Guththila Kavya: A Sinhala Classic of Buddhist Poetry
Guththila Kavya is a Sinhala poem that narrates the story of Guththila, a musician who renounces his worldly life and becomes a Buddhist monk. The poem is attributed to Ven. Waththawe Thera, a 15th century scholar monk who lived in Sri Lanka. The poem is considered one of the finest examples of Sinhala classical literature, and has been praised for its poetic beauty, religious inspiration, and historical value.
The poem consists of 16 cantos and 1,024 verses, written in a variety of Sinhala meters. The main theme of the poem is the struggle between attachment and detachment, as Guththila faces various temptations and challenges on his path to enlightenment. The poem also depicts the social and cultural life of medieval Sri Lanka, as well as the teachings and practices of Buddhism.
If you are interested in reading this poem, you can download it from any of these links and enjoy its literary and spiritual value.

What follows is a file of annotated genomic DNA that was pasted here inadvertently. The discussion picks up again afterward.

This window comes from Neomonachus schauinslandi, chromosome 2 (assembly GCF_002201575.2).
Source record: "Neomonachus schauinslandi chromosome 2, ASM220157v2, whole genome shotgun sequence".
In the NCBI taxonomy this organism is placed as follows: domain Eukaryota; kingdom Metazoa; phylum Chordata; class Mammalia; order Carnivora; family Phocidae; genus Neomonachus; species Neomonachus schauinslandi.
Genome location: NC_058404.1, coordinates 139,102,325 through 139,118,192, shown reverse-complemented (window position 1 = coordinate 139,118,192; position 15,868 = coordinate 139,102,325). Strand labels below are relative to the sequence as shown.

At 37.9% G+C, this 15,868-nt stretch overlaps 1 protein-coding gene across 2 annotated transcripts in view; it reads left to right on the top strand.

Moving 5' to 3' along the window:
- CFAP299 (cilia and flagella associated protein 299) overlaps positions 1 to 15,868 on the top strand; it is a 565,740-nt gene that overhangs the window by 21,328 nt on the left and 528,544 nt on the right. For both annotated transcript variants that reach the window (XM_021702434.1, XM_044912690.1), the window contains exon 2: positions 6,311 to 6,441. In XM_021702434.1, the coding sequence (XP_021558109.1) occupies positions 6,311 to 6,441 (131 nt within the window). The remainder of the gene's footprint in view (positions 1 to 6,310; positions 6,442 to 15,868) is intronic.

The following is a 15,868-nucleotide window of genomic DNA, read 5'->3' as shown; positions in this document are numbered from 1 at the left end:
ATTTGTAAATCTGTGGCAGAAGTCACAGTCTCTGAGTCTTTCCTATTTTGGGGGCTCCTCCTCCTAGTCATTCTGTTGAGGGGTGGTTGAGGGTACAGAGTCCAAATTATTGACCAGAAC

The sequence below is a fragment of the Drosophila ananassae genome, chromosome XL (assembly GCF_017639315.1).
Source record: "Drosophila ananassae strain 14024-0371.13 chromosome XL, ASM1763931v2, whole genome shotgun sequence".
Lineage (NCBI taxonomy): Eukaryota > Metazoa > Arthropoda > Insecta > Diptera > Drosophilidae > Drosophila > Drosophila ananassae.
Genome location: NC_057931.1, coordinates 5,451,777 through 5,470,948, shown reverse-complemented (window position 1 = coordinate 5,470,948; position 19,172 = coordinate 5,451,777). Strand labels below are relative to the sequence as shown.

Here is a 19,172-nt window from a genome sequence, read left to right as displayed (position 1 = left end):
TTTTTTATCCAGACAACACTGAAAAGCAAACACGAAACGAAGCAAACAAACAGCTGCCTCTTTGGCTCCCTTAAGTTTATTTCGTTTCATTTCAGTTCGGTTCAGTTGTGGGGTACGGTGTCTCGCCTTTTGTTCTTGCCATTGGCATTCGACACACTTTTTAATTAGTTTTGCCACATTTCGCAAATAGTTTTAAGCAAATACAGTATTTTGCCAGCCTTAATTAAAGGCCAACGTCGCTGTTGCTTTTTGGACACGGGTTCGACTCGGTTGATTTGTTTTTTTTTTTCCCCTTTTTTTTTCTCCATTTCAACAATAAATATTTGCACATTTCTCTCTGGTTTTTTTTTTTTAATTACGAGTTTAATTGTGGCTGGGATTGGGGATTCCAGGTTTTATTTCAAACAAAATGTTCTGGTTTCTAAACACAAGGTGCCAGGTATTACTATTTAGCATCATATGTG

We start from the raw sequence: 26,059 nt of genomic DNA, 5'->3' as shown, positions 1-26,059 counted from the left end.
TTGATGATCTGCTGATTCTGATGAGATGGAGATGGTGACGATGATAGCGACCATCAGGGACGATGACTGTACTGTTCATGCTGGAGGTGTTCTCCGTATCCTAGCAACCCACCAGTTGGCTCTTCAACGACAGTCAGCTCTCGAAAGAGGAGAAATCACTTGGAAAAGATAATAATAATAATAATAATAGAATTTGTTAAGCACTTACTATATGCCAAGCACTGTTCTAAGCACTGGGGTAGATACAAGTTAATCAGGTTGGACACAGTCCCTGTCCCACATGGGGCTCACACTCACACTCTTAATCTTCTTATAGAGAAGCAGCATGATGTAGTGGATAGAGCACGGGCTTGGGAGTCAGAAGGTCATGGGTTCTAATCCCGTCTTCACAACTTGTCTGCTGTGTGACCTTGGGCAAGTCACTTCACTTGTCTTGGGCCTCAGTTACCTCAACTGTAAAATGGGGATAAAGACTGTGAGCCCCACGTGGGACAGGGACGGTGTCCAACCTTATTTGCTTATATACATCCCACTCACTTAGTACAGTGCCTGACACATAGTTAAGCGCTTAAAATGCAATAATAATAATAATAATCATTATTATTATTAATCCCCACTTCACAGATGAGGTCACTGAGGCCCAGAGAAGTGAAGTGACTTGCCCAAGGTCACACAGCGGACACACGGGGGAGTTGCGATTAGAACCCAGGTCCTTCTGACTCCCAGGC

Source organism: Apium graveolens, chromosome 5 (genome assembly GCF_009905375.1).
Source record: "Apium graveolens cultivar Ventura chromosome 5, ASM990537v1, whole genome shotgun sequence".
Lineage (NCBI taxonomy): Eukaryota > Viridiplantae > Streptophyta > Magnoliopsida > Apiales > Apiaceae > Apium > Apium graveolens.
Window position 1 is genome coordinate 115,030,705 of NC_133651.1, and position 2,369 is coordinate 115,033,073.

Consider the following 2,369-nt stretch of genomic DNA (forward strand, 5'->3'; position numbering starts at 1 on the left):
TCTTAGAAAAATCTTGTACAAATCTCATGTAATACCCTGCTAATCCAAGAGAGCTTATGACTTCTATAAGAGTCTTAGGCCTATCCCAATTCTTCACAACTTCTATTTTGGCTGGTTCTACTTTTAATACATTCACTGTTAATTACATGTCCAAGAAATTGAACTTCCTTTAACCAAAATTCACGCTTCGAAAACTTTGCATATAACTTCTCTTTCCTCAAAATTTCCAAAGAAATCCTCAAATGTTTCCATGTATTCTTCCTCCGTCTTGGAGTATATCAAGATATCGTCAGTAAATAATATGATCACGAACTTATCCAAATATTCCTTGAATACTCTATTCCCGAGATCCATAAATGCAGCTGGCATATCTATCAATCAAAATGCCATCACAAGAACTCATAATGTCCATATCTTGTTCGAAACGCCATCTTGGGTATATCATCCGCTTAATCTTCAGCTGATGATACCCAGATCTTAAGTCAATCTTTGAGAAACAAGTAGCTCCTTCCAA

The story of Guththila Kavya begins with a description of Guththila's birth and childhood. He is born in a Brahmin family in the city of Anuradhapura, and shows great talent in music and poetry. He learns to play the vina, a stringed instrument, and becomes famous for his skill and charm. He marries a beautiful princess named Moosila, and enjoys a life of luxury and pleasure.
However, one day, he hears a sermon by a Buddhist monk named Mahinda Thera, who explains the impermanence and suffering of worldly existence. Guththila is deeply moved by the monk's words, and decides to renounce his family and wealth and follow the Buddha's path. He secretly leaves his palace at night, taking only his vina with him. He meets Mahinda Thera on the way, who ordains him as a monk and gives him the name of Waththawe.
Moosila, meanwhile, is devastated by Guththila's disappearance. She searches for him everywhere, but cannot find him. She learns that he has become a monk, and vows to bring him back to her. She disguises herself as a nun, and follows him to various places where he practices meditation and preaches the Dhamma. She tries to seduce him with her beauty and songs, but he resists her temptations. He recognizes her as his former wife, but tells her that he has no attachment to her anymore. He advises her to give up her worldly desires and seek liberation. 0efd9a6b88